Catatonic Schizophrenia – Definition, Symptoms, Causes and Treatments

It is difficult to understand the workings of the human mind, even with advanced psychological methods. Childhood experiences and life experiences, trauma and many other things can lead to mental disorders and catatonic schizophrenia is one of them and it is quite rare, especially in industrialized countries. It is one of the different types of schizophrenia and is characterized by a variety of unusual symptoms, many of which are physical in nature and may be briefly exhibited by the other schizophrenic types.

What is catatonic schizophrenia?

It is a serious neurological or psychological condition in which two types of behaviors are generally displayed: stupor and motor rigidity or excitement. When people experience stiffness or stupor, they cannot speak, respond, or even move and in other cases, they will show intense arousal or mania. Those who experience catatonic arousal will display manic behaviors such as babbling or talking incoherently and those who suffer from catatonic stupor remain in this immobile state for long periods of time.

Symptoms of catatonic schizophrenia

This type of schizophrenia is much rarer than it used to be thanks to improved treatments, catatonic states are more likely to be found in types of mental illness other than schizophrenia, such as neurodevelopment (conditions that affect children during development nervous system), psychotic or depressive bipolar disorders.

People with catatonia can switch between decreased and excessive motor activity. With modern treatments, patients can manage their symptoms more easily, increasing the likelihood of leading a happier and healthier life.

The clinical picture of catatonia is dominated by at least three of the following symptoms:

  • Stupor:  No psychomotor activity, no interaction with the environment.
  • Catalepsy:  Includes the adoption of unusual postures.
  • Waxy flexibility:  If an examiner places the patient’s arm in one position, they will maintain this position until it is moved again.
  • Mutism: Limited verbal responses.
  • Negativism:  Little or no response to external instructions or stimuli.
  • Posture: Actively hold a posture against gravity.
  • Mannerism: Carrying out strange and exaggerated actions.
  • Stereotypy: Repetitive movements for no apparent reason.
  • Agitation: For no known reason.
  • Making faces
  • Echolalia: Imitating the speech of another person.
  • Ecopraxia: Imitating the movements of another person.

Without proper treatment, a catatonic episode can persist for days or even weeks.

What Causes Catatonic Schizophrenia?

In Parkinson’s disease , dopamine deficiency delays voluntary movement, it is not clear what causes catatonic schizophrenia and why only some patients experience it while others do not. Researchers speculate that a combination of genetic and environmental factors contribute to its onset and to schizophrenia in general.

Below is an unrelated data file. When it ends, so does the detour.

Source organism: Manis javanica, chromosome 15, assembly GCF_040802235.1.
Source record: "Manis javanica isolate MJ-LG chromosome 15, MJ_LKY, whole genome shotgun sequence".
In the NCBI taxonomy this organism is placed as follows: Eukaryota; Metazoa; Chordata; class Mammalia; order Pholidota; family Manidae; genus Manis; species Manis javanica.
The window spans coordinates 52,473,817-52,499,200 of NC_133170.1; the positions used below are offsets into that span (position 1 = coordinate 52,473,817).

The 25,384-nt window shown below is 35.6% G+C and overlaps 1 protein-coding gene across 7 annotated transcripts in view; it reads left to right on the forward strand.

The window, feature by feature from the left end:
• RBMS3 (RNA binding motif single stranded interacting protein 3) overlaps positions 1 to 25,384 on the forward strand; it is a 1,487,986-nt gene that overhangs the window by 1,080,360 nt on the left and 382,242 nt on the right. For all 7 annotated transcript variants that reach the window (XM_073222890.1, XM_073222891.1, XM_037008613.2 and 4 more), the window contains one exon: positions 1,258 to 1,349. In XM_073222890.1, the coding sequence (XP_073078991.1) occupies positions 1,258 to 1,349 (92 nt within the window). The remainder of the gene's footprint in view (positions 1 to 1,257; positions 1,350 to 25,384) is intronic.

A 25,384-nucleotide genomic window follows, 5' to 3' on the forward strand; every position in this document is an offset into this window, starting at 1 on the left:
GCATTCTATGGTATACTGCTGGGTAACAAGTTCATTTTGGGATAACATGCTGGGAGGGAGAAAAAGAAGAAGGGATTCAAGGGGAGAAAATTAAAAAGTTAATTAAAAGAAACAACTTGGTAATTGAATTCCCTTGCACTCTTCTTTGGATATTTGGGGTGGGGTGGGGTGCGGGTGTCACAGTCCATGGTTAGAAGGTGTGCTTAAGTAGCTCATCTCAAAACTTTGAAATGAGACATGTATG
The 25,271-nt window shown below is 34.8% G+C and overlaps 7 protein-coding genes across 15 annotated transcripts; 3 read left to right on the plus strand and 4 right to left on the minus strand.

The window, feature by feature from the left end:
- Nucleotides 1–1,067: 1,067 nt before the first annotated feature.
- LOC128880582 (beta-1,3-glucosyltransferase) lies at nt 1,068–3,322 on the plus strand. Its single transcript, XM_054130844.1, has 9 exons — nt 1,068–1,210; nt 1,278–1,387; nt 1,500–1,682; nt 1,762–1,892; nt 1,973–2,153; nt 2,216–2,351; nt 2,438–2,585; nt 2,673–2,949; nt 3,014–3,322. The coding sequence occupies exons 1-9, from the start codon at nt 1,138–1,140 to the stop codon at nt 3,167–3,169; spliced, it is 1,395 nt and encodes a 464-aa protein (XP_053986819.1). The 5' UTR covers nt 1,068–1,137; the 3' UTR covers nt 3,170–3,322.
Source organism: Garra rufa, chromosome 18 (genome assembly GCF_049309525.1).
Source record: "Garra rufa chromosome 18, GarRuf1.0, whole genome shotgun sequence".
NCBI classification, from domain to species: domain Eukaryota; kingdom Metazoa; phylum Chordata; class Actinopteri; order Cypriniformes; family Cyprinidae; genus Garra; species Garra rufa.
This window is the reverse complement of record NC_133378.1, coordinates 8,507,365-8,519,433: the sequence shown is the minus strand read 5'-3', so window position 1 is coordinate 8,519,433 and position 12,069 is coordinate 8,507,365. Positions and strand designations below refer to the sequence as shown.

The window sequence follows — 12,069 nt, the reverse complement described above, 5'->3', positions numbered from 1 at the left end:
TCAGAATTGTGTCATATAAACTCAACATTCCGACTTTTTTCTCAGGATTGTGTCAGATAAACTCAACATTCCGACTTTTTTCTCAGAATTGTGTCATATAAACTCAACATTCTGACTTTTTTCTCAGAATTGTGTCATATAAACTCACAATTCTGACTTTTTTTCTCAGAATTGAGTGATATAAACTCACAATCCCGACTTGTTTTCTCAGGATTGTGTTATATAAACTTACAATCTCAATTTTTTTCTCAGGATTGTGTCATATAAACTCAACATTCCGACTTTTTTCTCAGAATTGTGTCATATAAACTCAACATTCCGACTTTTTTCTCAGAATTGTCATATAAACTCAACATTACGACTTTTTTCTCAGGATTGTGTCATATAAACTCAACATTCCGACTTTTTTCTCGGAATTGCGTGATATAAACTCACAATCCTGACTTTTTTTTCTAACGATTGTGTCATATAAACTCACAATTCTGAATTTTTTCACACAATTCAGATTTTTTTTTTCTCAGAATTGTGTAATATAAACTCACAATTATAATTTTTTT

It has been observed that a dopamine imbalance may play a role in the onset of schizophrenia, which can also be caused by genetics. The neurotransmitter serotonin may also play a role here.

The risk factors for catatonic schizophrenia are the same as for schizophrenia:

  • Genetics: People with a family history of schizophrenia are at higher risk of developing themselves.
  • Viral infection: Some recent studies suggest that viral infections may predispose the child to the development of schizophrenia.
  • Fetal malnutrition: If the fetus suffers from malnutrition during pregnancy, there is an increased risk of developing schizophrenia.
  • Stress during early life:  Severe stress early in life can contribute to the development of schizophrenia. Stressful experiences often happen just before they appear.
  • I abuse childhood trauma.
  • Parental age at birth: Older parents are at higher risk of having children who develop schizophrenia.
  • Drugs: The use of drugs that affect the mind during adolescence can increase the risk of developing schizophrenia.

Common Features of Catatonic Schizophrenia

Catatonic schizophrenia shows strange positions and movements, or long periods of immobility, she may remain in awkward-looking positions for long periods and resists attempts to reposition them in more comfortable or natural positions.

In addition to lack of mobility, the catatonic schizophrenic may show excessive movement. In cases where people experience excitability as a symptom, they may move in an extreme and erratic manner and may be paced in a repeating pattern and loud exclamations. These actions are useless and are not in response to an environmental stimulus or event.

People with this disorder may also have other signs of schizophrenia, such as hallucinations, delusions, cognitive problems, social withdrawal, outbursts of anger, poor personal hygiene, social problems, and an inability to express emotions .

Diagnosis of catatonic schizophrenia

A series of tests will help doctors diagnose catatonic schizophrenia, a doctor who suspects that a patient may have this type of schizophrenia will recommend a series of medical and psychological tests to help with the diagnosis; these may include:

  • Physical exam:  The patient’s height, weight, heart rate, blood pressure, and temperature are checked. The doctor will listen to the heart and lungs and check the abdomen.